Welcome on sofmmoo.com

The website of the French Society of

Orthopaedic and Osteopathic Manual Medicine

 


Visit our Anatomic section

Welcome to our foreign visitors on www.sofmmoo.com. SOFMMOO means French Society of Orthopaedic and Osteopathic Manual Medicine. We are a scientific society the membership of which is restricted to MDs, but this website may interest any back care provider, although it is not designed for a more general public. Our visitors are coming from French speaking countries for 40%, and from the US for another 40%. Presently (November 2004), we receive 7 to 8OO visitors a day.

What is the SOFMMOO?

The complicated name of our society is a tribute payed to our roots. First, our members are all MDs practising manual medicine. This means that they use manual treatments, beside more classical ones (such as drugs, injections, physiotherapy or surgery) to treat their patients. A manual treatment is comprised of mobilisations, muscle energy technics and thrust manipulations. They use these maneuvers to treat back pain, pain referred from the spine and some forms of pain from peripheric joints, provided the lesion involved is purely "mechanical" (i.e. there is no inflammatory component). These technics are osteopathic in origin, but our approach is different and refers to "Orthopaedic Medicine", a route opened by Cyriax in Britain and by Robert Maigne in France, who founded the SOFMMOO in 1965.

Robert Maigne (born 1923), is a MD who, after specialising in rheumatology, spent one year in London (UK) in 1950, to learn osteopathy. One of his teacher was Myron Beal, a worldwide known osteopath. Back in France, he worked ten years in a private setting and progressively gave up traditional osteopathy before publishing his first book on spinal pain syndromes and their treatments by manipulations. The book was prefaced by Pr de Sèze, a prominent French rheumatologist reknown for his studies on the intervertebral disc, common sciatica and back pain. Manipulations were thus introduced into the medical world at a time where they were regarded by many as a doubtful modality of treatment, and when they were only a handful of manual practitionners.

In the following years, Robert Maigne described what he considered to be the basic painful lesion of the vertebral motion segment, the "Painful Minor Intervertebral Dysfunction" (PMID, or DIM in French), often accompanied by palpable changes in the soft tissues of the corresponding metamere ("cellulomyalgic syndrome"). He also described many vertebral syndromes related to common pain: headache of cervical origin, interscapular pain of cervical origin, costal sprains, and low back pain arising from the thoracolumbar junction, now widely known as the "Maigne's syndrome". Some of his basic papers in English are on this website. He put a strong emphasis on the role of the cutaneous dorsal rami and was the first to ascertain the role of the cervical, thoracic and lumbar facets in common pain, on the basis of anesthetic injections, four years before the publication by Mooney and Robertson. He succeded in establishing a universitary diploma of orthopaedic medicine in 1969, in which a large span of time was devoted to manual techniques. After all, his main achievements was to find out a logical basis for painful spinal syndromes, far from the concepts of "hypomobility" and "holistic medicine" and to have made the spinal manipulations part of the conservative management of the spinal pain patients.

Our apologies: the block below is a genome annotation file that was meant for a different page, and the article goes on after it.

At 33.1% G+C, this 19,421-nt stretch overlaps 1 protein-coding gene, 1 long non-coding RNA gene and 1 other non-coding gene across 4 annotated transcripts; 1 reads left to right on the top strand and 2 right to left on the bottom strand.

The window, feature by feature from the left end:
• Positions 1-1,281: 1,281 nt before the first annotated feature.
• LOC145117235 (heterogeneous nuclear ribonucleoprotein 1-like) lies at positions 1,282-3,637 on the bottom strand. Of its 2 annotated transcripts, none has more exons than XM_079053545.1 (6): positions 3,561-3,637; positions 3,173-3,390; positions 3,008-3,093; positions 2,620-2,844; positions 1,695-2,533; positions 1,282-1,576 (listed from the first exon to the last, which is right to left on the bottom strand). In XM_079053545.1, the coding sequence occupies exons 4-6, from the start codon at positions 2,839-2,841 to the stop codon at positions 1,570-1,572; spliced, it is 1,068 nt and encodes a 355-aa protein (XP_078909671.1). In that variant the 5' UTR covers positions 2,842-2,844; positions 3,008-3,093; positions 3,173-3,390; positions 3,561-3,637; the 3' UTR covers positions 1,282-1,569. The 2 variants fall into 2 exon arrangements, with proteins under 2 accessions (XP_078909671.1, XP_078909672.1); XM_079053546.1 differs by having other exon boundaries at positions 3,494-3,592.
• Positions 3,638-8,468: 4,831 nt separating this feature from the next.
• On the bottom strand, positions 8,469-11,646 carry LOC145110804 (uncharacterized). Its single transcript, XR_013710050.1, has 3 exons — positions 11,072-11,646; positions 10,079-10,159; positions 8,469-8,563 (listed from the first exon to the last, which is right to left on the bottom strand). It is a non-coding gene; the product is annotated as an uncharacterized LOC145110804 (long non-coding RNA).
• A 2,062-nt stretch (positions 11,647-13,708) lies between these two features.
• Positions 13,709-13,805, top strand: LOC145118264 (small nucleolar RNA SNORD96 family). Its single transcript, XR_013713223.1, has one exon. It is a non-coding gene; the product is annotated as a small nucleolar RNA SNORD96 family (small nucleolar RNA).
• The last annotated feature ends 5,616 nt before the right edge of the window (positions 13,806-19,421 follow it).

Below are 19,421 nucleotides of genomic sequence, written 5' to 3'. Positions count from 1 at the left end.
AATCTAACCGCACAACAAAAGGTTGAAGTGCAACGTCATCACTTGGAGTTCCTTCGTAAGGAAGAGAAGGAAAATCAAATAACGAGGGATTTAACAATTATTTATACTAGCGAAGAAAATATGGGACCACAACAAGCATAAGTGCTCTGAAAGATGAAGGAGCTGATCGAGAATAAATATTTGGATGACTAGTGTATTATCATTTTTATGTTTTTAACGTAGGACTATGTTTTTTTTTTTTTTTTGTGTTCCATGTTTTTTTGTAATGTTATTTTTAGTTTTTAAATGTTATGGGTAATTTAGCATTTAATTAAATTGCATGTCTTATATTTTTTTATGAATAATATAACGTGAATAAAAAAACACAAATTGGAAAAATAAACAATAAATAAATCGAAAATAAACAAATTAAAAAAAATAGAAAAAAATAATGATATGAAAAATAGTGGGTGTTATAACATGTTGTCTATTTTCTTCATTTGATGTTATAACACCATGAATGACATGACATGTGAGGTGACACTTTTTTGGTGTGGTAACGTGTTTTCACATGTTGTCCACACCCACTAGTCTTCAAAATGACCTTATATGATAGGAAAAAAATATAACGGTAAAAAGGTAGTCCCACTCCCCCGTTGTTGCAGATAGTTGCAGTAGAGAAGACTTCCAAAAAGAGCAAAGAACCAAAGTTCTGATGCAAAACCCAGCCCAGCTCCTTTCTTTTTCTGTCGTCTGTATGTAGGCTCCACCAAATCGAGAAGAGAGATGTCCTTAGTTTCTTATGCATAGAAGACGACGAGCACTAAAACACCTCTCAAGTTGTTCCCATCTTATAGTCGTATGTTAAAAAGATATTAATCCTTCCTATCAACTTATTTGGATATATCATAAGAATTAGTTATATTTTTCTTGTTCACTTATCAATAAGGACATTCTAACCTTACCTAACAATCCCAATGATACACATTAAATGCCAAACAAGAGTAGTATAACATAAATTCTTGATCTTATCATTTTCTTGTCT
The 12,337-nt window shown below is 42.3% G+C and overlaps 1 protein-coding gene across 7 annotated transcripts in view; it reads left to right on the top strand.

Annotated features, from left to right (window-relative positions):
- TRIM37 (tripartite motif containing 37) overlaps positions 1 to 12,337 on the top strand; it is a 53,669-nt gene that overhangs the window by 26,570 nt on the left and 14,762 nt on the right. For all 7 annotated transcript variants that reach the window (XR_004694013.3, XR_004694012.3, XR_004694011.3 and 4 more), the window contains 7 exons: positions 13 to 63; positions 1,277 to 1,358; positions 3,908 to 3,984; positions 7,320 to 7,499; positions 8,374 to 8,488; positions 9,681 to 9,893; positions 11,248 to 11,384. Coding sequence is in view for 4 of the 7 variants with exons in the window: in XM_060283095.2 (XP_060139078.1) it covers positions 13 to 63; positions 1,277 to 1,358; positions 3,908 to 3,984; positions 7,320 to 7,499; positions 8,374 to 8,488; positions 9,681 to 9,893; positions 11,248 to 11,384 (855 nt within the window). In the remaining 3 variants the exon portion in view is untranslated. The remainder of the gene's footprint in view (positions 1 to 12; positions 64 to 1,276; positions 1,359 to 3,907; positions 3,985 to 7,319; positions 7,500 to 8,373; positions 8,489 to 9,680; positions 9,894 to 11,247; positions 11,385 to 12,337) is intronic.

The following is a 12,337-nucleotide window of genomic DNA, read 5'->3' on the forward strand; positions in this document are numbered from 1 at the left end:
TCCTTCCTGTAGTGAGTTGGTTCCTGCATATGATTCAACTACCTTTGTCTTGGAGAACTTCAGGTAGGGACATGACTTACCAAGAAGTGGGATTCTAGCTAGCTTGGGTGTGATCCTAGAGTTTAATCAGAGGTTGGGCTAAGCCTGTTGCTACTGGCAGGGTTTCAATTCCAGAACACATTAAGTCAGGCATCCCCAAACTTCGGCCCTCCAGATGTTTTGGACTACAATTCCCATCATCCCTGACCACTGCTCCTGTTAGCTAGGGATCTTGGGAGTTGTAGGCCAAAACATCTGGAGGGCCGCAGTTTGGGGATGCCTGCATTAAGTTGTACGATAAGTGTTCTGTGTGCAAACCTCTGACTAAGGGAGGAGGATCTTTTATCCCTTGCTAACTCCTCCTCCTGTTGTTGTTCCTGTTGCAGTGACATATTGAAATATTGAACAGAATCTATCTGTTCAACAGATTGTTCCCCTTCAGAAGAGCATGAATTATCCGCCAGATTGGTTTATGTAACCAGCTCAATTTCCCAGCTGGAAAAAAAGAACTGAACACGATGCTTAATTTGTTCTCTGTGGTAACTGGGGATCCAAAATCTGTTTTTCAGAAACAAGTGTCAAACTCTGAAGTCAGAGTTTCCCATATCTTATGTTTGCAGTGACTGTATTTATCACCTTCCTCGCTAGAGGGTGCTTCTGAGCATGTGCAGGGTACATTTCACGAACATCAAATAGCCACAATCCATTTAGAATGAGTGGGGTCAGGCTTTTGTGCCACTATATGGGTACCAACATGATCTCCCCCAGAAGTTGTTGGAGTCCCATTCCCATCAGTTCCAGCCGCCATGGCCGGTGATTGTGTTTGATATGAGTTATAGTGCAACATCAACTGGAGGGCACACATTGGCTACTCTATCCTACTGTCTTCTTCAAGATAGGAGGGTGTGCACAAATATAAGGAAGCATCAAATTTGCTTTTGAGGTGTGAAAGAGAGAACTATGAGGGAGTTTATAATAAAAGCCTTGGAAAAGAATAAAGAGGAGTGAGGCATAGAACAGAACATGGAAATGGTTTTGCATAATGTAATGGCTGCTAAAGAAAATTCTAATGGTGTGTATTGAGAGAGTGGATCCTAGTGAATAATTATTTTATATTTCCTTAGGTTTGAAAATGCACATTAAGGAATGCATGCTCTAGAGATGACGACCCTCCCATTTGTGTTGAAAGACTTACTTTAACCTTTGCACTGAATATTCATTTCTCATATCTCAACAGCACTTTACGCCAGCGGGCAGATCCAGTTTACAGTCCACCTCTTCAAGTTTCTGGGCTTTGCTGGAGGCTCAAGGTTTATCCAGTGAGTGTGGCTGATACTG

He authored two other medical books, the last one in 1989, translated in English and published in 1996 (Diagnosis and Treatment of Pain of Vertebral Origin, A Manual Medicine Approach. Lippincott, Williams & Wilkins, now out of stock). There is an interview with him in English at Maîtrise Orthopédique.

Who practices Manual Medicine in France?

In France, manual medicine is practised by GPs, rheumatologists and physiatrists. This specialty is taught in the majotity of our medical schools (state owned universities of medicine), as a specific university diploma, in two years. Beside the school of Robert Maigne, there is another medical school, more directed to traditional osteopathy, but without a universitary basis. A figure of 2000 MDs practising manual medicine is widely accepted.

A law passed in 2002 legalizes chiropractic and osteopathy teached in private schools.

The role of the SOFMMOO

The SOFMMOO works as any scientific society in the medical field. We run an annual congress, a journal (the Revue de Médecine Vertébrale) and seminars for post-graduates. We also put forward recommendations of good practice. From 1988 to 2000, we also ran an International Course opened to foreign MDs. The course was run in English and lasted two weeks. It gave us the opportunity to meet doctors from all over the world and to spread our approach of vertebral pain.

The SOFMMOO is a fonding member of the FIMM, the International Federation of Manual Medicine. The SOFMMOO is involved in the different comitees of the FIMM and acts as an active member of this federation. You can read the FIMM NewsLetter on this website. It's a click away.

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